His creations have graced the heads of some of the biggest names on the celebrity scene. Diana Rigg waxes lyrical over "the wit, the audacity, the sigh of feathers, the glow of velvet" of his work, Boy George is a fan he owns a cheeky red devil number, complete with horns - and the Duchess of York is just one of a number of British aristocrats to have sported his headwear.
Young Irish milliner Philip Treacy has come a long way from his roots in the Galway village of Ahascragh, with its population of just 500. Born the second youngest of eight children to a baker and housewife on May 26, 1967, Treacy studied at the National College of Art and Design in Dublin before moving to London to attend the prestigious Royal College of Art in London. There he specialised in hat design, fashioning his first efforts from bits and pieces picked up in local flea markets.
His graduation show in 1991 caused a fashion sensation, and it wasn't long before his innovative and outrageous confections caught the attention of some of the world's leading fashion designers. His sculptured headgear was soon topping off catwalk creations by the likes of Chanel, Valentino, Versace and Rifat Ozbek. That year the young designer established his own company, Philip Treacy Ltd, and went on to win the title of Accessory Designer of the Year at the British Fashion Awards in 1991, 1992 and 1993, and then again in 1996 and 1997.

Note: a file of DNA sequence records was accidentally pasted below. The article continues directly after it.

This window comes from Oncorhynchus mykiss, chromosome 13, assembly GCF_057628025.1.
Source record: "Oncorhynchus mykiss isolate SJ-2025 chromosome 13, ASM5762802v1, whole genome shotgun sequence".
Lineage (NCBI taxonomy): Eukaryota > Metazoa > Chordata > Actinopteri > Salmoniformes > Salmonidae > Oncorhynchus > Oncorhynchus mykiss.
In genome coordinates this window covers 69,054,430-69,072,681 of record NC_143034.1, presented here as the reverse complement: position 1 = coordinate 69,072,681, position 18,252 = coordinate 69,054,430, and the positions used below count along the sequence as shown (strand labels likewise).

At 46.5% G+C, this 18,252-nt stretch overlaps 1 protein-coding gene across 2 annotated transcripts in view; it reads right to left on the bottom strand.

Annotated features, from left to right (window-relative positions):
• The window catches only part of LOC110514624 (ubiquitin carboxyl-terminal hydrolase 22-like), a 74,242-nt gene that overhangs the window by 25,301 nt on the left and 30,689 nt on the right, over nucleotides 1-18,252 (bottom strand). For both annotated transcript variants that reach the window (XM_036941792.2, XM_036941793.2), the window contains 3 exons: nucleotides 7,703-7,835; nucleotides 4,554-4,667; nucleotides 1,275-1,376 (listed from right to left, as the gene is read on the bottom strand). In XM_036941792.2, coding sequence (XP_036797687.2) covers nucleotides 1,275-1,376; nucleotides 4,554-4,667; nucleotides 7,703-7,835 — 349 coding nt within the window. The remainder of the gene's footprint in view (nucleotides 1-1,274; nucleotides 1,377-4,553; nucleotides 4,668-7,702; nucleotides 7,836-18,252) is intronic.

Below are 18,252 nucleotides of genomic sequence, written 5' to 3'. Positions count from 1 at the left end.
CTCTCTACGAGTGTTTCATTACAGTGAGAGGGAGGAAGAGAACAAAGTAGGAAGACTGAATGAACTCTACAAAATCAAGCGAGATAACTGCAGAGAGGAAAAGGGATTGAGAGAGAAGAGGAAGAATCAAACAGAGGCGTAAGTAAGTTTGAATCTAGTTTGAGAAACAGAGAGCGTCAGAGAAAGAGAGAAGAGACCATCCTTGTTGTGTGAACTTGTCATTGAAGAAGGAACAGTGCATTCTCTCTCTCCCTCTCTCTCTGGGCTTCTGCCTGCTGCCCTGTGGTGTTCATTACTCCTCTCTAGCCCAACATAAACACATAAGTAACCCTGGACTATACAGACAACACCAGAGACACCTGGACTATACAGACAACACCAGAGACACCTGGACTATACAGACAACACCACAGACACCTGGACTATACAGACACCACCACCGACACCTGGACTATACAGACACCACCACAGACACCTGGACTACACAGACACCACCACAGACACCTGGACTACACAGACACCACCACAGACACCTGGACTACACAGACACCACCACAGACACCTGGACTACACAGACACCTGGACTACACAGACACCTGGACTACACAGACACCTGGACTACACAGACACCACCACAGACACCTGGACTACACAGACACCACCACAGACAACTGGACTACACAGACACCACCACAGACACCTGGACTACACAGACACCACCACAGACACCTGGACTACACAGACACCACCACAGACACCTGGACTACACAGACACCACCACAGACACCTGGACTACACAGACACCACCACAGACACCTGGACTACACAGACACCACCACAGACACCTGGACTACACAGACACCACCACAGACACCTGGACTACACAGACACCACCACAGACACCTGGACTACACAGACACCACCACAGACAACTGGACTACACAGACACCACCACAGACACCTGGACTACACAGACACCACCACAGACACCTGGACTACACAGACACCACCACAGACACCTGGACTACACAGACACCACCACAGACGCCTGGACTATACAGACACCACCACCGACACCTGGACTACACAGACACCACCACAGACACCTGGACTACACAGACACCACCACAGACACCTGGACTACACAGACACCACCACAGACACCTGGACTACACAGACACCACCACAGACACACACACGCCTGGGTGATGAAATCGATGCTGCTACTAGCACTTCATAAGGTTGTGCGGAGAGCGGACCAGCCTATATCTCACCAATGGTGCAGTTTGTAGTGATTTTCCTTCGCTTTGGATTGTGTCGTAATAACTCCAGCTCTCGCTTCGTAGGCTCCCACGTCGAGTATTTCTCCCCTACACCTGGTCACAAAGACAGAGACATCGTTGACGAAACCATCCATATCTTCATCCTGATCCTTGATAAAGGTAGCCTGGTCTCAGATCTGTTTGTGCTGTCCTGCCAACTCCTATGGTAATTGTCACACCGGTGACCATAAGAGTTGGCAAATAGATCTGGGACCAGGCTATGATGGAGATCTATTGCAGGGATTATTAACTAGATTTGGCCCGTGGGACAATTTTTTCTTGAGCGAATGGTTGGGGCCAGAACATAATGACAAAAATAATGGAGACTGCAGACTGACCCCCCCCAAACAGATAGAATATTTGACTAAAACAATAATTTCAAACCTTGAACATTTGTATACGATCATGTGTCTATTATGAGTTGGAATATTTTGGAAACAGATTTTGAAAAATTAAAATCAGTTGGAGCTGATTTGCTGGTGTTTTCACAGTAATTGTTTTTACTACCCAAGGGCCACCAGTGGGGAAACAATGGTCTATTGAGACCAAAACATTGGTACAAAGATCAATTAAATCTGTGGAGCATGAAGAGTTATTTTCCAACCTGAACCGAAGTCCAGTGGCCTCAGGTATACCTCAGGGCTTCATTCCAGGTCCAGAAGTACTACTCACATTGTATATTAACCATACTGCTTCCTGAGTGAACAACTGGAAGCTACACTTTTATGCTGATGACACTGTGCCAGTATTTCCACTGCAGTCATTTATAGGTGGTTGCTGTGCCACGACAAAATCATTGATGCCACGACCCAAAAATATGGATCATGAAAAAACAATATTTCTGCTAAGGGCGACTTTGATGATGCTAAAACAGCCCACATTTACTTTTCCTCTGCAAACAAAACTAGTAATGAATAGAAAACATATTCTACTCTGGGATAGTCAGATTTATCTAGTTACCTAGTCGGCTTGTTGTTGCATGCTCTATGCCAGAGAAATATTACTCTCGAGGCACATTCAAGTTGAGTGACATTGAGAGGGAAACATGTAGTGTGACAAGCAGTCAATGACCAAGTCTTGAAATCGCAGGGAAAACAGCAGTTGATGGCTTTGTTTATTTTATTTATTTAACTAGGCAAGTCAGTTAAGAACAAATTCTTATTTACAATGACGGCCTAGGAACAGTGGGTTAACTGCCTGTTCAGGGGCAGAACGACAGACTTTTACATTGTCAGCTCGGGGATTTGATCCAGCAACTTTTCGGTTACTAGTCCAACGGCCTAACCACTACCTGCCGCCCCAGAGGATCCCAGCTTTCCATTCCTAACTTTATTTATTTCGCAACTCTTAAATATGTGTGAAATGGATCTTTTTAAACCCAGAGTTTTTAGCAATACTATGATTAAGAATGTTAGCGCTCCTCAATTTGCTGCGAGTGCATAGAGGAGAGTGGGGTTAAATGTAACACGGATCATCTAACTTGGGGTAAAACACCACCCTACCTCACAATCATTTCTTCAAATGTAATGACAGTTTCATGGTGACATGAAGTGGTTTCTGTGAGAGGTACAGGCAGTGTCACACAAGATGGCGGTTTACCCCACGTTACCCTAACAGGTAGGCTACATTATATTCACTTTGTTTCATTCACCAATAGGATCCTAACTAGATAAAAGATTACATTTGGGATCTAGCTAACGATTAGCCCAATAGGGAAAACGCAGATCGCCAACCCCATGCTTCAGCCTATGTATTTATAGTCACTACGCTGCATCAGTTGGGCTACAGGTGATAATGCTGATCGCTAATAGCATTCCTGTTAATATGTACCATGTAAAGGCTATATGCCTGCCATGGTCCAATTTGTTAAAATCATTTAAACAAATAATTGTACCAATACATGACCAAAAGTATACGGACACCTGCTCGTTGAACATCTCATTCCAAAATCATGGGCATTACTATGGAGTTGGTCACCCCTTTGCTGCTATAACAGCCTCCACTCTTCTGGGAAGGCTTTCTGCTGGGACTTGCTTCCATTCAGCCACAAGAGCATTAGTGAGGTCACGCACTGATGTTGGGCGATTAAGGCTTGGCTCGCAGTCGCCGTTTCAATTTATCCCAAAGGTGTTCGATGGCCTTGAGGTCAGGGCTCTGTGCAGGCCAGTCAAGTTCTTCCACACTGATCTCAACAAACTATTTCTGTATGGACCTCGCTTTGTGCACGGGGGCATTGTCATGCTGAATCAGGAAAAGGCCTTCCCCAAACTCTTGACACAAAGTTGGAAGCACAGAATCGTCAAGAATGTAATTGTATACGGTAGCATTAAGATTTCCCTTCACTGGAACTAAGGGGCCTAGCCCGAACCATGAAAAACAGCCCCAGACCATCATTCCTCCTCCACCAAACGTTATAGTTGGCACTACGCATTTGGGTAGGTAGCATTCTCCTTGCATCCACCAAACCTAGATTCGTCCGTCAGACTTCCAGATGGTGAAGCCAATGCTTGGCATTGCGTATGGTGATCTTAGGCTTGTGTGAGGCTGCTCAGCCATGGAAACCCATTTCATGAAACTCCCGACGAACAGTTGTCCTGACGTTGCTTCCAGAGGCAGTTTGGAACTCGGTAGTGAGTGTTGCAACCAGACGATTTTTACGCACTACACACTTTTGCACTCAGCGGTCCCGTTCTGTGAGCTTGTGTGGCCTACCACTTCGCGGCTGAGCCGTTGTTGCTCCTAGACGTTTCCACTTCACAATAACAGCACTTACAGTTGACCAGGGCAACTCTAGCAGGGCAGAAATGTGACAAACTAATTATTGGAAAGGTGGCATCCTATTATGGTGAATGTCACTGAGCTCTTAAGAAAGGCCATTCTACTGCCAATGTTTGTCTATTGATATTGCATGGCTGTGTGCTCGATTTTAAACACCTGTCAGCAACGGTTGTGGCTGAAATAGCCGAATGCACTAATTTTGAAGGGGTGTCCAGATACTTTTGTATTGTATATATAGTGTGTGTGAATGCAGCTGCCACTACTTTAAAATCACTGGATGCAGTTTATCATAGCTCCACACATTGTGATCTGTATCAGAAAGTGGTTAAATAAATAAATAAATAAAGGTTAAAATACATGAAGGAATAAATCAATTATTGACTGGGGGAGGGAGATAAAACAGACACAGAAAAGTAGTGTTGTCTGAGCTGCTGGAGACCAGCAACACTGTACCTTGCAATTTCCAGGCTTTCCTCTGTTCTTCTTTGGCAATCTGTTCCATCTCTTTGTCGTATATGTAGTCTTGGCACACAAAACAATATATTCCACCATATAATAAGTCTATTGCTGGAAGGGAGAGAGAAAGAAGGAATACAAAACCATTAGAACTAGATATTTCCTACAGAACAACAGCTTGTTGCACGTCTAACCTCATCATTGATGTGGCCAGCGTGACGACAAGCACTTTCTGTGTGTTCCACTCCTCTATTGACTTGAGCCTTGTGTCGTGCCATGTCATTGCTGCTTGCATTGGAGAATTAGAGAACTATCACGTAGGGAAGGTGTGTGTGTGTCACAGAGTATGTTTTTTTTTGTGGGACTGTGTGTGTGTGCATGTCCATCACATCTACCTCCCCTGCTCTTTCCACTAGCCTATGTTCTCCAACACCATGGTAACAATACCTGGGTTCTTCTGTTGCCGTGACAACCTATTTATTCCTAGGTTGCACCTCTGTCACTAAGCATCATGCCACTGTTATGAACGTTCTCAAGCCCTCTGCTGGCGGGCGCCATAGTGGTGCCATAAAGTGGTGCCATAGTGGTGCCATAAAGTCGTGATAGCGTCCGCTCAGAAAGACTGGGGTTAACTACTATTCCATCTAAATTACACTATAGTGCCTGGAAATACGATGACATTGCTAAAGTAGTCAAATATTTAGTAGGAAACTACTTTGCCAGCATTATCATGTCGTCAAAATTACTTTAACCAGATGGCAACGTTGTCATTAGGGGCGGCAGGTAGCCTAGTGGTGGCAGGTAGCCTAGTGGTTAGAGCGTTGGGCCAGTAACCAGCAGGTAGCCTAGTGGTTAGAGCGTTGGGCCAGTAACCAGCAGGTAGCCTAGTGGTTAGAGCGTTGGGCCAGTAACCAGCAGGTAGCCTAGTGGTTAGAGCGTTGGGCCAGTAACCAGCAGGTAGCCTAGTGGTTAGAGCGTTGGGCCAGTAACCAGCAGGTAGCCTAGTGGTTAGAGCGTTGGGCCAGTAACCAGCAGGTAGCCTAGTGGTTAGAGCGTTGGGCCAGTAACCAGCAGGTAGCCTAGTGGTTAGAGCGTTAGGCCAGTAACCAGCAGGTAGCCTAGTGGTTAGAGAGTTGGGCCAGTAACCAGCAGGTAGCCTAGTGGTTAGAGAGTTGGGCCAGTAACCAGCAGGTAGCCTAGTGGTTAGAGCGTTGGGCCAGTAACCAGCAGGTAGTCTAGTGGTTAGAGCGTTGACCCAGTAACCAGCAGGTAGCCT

When, in 2000, he was invited by the Chambre Syndicale, the governing body of French fashion, to participate in the Paris haute couture shows, he became the first millinery designer to do so in 70 years. It was a tremendous honour and marked a major milestone in the career of the young Irish lad who had never seen a city until he was 17. Although he has designed signature, one-off pieces for clients such as Madonna, Celine Dion, Joan Collins and Goldie Hawn which bear a price tag of £1,000 upwards, Treacy is equally adept at practical rain hats as demonstrated in the range he created for British chainstore Debenhams.
His designs for the Chanel show in 1998 featured demure little cloche-style efforts with outsize Sixties daisies, but he is best known for his enormous, gravity defying sculptures and surreal extravagances which have a habit of provoking fashion writers to new adjectival heights. "A Day-Glo blue sea anemone on viagra," enthused one Time magazine reporter, attempting to describe a spiky number sported by Alek Wek at a 1999 show in New York.
Today, Treacy's work has moved beyond the bounds of mere headwear, earning itself display space at both London's V&A and the Met in New York.